By Nkemdilim Begho
It is 2038 – exactly 20 years from now – imagine an interconnected world where computing is truly pervasive and everything is automated; we are once again enslaved. Just this time there are no visible shackles; our shackles are virtual. We don’t own our digital infrastructure, we don’t own our data, our developers write code for the rest of the world and foreign investors largely own our digital private sector. We are at the mercy of the developed world, tied into long-term agreements and deals that favour the providers of capital, a self-inflicted digital colonisation.
A scary, yet very possible future for our continent. How did we get here you ask?
When the world was uniquely describing Africa as the last frontier and speaking about the impact of the 4th Industrial Revolution and the advancement of Africa into a truly developed continent, through cutting edge technologies such as mobile, artificial intelligence, big data, blockchain etc., it appeared we were fast asleep, in a deep slumber, oblivious to what was happening around us. Oblivious to the fact that it was time to take intentional action towards ensuring that we needed to play an active part in this revolution.
We did not realize that he who builds the infrastructure determines its purpose and use, determines its security and engagement protocols but most critical of all – access. We did not realize that data and technology ownership is the foundation of every digital nation and that both infrastructure and data must be protected with all our might.
The same way we have signed land and resources away to the Chinese in exchange for infrastructure development and funding, instead of looking within and coming up with strategies that will not only develop our nation, but also empower our people, that same way we signed away our technology infrastructure development and intellectual property, leaving the digitalization of our continent in the hands of anyone who could throw buzzwords like artificial intelligence, blockchain, identity management, virtual and augmented reality around and of course the greatest need of all, provide the much needed capital and ideas.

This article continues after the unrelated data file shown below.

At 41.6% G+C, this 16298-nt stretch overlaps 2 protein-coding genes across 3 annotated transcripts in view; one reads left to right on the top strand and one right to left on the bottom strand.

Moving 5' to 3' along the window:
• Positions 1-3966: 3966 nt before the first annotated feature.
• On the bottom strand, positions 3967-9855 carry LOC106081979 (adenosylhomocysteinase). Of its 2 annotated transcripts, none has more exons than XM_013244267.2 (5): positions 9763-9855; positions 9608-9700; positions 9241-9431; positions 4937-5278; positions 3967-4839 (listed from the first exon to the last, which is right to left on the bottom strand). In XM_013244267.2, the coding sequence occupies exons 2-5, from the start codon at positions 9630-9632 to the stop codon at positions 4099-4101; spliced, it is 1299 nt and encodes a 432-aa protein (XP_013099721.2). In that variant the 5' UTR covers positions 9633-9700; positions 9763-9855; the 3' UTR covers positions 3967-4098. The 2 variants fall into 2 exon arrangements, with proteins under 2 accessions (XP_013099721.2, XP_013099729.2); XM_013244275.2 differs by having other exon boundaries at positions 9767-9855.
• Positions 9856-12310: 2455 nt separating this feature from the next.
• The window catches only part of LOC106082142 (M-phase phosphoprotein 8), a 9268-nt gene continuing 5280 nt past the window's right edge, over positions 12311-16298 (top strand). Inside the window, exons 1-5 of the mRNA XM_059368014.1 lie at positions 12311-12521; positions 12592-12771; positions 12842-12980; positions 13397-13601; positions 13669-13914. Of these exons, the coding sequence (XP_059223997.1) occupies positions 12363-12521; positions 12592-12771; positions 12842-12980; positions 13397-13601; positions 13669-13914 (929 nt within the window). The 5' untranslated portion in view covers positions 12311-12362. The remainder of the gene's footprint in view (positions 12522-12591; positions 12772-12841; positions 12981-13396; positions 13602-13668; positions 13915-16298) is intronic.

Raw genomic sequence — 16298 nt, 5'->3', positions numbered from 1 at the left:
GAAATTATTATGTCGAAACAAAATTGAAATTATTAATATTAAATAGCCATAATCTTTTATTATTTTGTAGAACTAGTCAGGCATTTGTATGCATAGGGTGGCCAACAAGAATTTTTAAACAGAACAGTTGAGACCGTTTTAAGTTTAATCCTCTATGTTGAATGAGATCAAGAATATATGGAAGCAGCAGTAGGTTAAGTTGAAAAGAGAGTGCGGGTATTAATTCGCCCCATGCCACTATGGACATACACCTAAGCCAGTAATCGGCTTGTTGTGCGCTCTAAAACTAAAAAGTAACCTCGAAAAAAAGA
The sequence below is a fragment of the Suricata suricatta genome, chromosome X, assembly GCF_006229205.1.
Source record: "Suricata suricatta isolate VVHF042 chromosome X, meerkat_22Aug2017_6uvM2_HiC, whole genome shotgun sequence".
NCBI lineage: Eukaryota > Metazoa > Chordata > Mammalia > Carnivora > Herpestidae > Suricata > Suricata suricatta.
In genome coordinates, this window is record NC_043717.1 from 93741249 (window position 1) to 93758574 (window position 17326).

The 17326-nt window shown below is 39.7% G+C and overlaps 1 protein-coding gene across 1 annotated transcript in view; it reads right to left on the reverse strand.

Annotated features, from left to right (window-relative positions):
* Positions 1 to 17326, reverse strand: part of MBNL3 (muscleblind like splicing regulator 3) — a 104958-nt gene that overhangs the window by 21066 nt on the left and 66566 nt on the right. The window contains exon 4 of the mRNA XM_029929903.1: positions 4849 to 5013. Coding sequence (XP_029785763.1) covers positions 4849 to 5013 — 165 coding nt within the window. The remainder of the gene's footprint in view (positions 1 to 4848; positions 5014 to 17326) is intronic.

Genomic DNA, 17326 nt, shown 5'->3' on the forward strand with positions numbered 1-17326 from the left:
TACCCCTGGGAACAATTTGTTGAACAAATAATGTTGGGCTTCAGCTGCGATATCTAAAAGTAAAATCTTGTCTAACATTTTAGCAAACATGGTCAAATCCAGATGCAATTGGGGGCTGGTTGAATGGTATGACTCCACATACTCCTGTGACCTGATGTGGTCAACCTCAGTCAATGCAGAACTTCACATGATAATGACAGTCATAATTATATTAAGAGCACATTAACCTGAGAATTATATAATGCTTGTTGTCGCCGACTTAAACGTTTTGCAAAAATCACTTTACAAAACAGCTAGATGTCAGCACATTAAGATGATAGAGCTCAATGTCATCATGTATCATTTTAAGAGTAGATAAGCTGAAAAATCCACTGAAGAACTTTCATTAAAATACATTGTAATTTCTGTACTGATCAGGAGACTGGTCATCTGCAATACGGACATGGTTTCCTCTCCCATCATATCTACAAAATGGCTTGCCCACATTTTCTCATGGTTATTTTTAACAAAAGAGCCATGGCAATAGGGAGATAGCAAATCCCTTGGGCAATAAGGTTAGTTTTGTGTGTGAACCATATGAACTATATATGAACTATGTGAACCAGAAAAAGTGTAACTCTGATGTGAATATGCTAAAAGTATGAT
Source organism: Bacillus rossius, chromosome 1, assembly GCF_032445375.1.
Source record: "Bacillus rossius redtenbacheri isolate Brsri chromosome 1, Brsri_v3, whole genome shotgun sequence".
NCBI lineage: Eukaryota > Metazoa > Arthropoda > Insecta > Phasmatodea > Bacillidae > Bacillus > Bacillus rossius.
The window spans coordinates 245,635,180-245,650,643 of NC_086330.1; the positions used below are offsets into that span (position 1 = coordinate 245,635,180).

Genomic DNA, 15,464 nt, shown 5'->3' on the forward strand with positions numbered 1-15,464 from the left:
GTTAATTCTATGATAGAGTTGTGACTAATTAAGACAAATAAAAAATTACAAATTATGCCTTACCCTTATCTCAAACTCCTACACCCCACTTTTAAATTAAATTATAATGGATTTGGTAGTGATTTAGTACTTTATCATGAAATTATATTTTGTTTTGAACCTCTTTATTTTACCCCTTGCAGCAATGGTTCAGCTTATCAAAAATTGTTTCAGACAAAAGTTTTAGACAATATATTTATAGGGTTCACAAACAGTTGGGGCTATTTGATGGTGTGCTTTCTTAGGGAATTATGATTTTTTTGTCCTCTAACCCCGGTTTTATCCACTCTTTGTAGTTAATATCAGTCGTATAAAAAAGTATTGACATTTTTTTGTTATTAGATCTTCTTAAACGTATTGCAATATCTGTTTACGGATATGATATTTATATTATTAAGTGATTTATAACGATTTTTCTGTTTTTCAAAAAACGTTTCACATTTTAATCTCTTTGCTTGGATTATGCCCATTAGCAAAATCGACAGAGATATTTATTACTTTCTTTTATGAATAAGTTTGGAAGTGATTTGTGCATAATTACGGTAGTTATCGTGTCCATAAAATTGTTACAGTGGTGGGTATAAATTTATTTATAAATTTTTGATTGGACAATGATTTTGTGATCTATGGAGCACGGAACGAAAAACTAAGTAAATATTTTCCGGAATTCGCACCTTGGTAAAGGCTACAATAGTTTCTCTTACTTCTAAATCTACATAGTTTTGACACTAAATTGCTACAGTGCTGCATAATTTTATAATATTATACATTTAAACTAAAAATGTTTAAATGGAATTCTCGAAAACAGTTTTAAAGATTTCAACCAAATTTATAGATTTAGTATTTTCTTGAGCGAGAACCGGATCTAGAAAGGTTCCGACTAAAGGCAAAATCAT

We signed on the dotted lines, took pictures profusely smiling, thinking we had just hit the jackpot, because the deal seemed too good to be true. My deepest desire for this continent, my continent, is that we act and collectively awaken from the slumber before it’s too late. You may ask why this topic is relevant now, you may say our leaders have much bigger fish to fry and whilst all of this may be true, we must understand what is before us. A revolution is truly only identified once it has taken root – in retrospect. Itâ€™s inception and life is described like it came to being suddenly. The reality is that the 4th Industrial Revolution is here. It’s happening! We are already late to the party.
Every tech conference I’ve spoken at this year has focused on digitalization and innovation – the corner stones of this revolution. At the Digital Africa Conference in Abuja last week, there was an interesting panel on the role our history plays in our current technology development. It was interesting to hear speakers reference the innovations and technologies of the Benin Kingdom and how they were wiped out when the city was invaded and burnt to the ground hundreds of years ago.
I sat and I wondered how we lost our competitive edge and never thought about getting it back. I wondered when we became comfortable with mediocrity, when low standards became the norm. We accept the poor state of our nation; refer to ourselves as a third world country. We go out cap in hand asking for aid, subsidies and support, albeit the fact that we have all the resources and all the brains to get our nation back on track. What do we lack then? Is it the vision or is it the drive and motivation to do better, be better? Is it probably a bit of both mixed with self-interest that surmounts the collective good? We must become part of the on-going conversation and re-ignite the spark we once had.